Object-Oriented Programming


NYU, Undergraduate Division, Computer Science Course - Fall 2013

OOP Class Notes for 9/10/13

C++ Program Compilation and Linking

  • C++ implementation files are named .cc or .cpp
  • Header files
    • Specify other included headers
    • Contain declarations of classes, methods, functions, globals, and constants
    • Are named .h
  • Compilation process and static linking
    1. Implementation and header files are combined by and run through the preprocessor
    2. The resulting file is compiled into a .o unlinked file
    3. The .o may be linked with other precompiled libraries
    4. An executable binary, named a.out by default, results

C++ Style, Structure, and Syntax

  • C++ coders tend to be terse
    • Names are usually lowercase, separated by underscores
    • We will stick to Java style, considering that our class favors clarity
  • Code Organization
    • Classes are organized into namespaces
      namespace foo{
    • Namespaces are delimited with ::. For example std::string references the string class from the standard library
    • The using keyword imports classes from a namespace
    • This differs from Java in that
      • Folder structure doesn't matter. In Java, the class org.example.Foo would be located in org/example/Foo.class
      • Namespaces use :: instead of .
  • Visiblity control differ from Java's
    • We can't specify that classes are public or private
    • We can make class member public or private, however.
    • The default access control is private
    • The specifiers are private: and public: and apply to all members following them until the next specifier
  • Immutability
    • When an argument should not be modified, the argument should be marked const
    • When a method should not modify its containing object, the method should be marked const
    • These annotations prevent the program from compiling if the function tries to change the referenced or owning object.
  • Arrays and their exact sizes can be specified in the class definition
  • Arrays of a constant size are inlined in the object, and are not objects in and of themselves, unlike arrays in Java.


  • Pointers!
    • Pointers are denoted with *
    • These behave just like C pointers
  • References - the & symbol
    • Don't confuse these with pointers!
    • In implementation, they are a pointer
    • But they do not allow NULL
    • They do not support pointer arithmetic
    • References allow passing objects java-style instead of by value
  • Calling a method on a value, reference, and pointer
    • T v.m() - for values
    • T& v.m() - for references
    • T* v->m() - for pointers
  • The this keyword gives a pointer to the containing object, not a reference, so be sure to use ->
  • Be careful about specifying object arguments! If you do not add an &, C+++ will pass the object by value (copy it) and objects can be very large!


  • Classes and their members are declared in the header
  • The implementation of the members goes in the .cc (or .cpp) and the name is declared with the prefix of the class name like Classname::methodName
  • As in Java, classes have a constructor that shares their name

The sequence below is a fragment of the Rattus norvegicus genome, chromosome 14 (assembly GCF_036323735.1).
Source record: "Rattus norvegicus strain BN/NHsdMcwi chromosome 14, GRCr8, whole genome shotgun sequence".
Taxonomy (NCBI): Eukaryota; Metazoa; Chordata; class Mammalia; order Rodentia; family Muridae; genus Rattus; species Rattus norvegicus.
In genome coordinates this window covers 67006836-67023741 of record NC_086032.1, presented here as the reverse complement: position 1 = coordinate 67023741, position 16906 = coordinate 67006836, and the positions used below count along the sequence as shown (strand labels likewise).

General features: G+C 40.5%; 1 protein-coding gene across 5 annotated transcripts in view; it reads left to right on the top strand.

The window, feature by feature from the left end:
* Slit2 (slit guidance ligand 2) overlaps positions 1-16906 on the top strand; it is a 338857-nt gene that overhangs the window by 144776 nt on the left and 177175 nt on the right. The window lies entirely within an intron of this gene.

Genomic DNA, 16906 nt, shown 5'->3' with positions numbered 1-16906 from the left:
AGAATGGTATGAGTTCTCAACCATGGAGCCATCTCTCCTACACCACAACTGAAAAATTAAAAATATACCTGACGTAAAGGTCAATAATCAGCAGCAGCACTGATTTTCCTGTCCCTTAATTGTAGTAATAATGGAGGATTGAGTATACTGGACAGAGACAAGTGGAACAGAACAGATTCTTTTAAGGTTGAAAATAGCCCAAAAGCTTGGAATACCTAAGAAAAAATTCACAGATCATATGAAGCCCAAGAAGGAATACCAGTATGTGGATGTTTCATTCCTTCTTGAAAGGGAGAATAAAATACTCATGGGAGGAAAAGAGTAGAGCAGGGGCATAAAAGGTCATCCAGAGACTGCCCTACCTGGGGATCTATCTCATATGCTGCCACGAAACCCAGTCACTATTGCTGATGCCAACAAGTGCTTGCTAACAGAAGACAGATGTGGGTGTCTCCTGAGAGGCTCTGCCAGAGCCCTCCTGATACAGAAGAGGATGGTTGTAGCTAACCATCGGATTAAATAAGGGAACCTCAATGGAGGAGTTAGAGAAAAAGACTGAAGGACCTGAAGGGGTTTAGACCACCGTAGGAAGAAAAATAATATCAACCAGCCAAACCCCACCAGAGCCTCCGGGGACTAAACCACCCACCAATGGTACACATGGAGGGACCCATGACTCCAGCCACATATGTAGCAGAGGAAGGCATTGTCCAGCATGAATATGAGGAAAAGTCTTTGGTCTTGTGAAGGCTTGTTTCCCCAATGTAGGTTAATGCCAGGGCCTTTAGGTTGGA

• If an instances is declared without being explicitly initialized, the no-argument constructor is automatically called, as C++ programmers love their brevity
  • If an instance of a class is initialized outside of the main program (as a constant variable such as the ORIGIN in our Point class), its constructor is called before the main method starts
  • Class declarations MUST end in a semicolon. Be careful.

The Preprocessor and Directives

  • The preprocessor, as its name implies, modifies the text of the program before it is compiled
  • Instructions to the preprocessor, or directives, begin each line with an # symbol.
  • Preprocessor directive lines do not end in semicolons
  • The #define directive is used to declare named constants
  • The #include directive includes the text of another file in the file that is being processed. This causes that file to be processed in turn
  • #include <foo> looks in the C++ standard header file path for foo
  • #include <foo.h> looks in the C standard header path for the C header
  • #include "foo" looks in the user's path
  • Circular #includes may lead to an infinite recursion; the compiler stops at some point and prints an error
  • To prevent these loops or conditionally exclude code, we have conditional directives
    • #ifndef NAME will include everything following it until #endif if no constant NAME has been defined
    • To include code only once, we may do
      #ifndef UNIQUE_NAME
      #define UNIQUE_NAME
      // Code here
  • Compiler-specific directives are preceded by #pragma
    • One useful #pragma which makes sure a file is included only once without the trick above is #pragma once


  • C++ does not implement bounds checking for arrays. Hackers love this. Bounds checking should be implemented by the programmer, even for reads
  • Errors for bounds checking can be thrown with the throw keyword (see Point.cc)
  • To see the output of the preprocessor, run g++ -E source_file
  • C++ does not check that a value was actually returned, so int main() (the entry point) will happily compile even if you don't return a value. C++ will happily leave whatever happens to be in the register EAX as the return code.
  • if(variable = 1) will compile and will always be true, but you probably meant if (variable == 1), didn't you? To avoid these errors, put the constant on the left: if (1 == variable)
  • C++ supports operator overloading, so classes can define how symbols in the language work on them. One result of this are the << and >> stream operators, which are used in cin, cout and other stream objects like std::ostringstream (which is used in Point.cc as a string builder) to control input and output of a stream
  • Bjarne Stroustrup's answer to "Can C++ have this feature?" is apparently always "Yes!"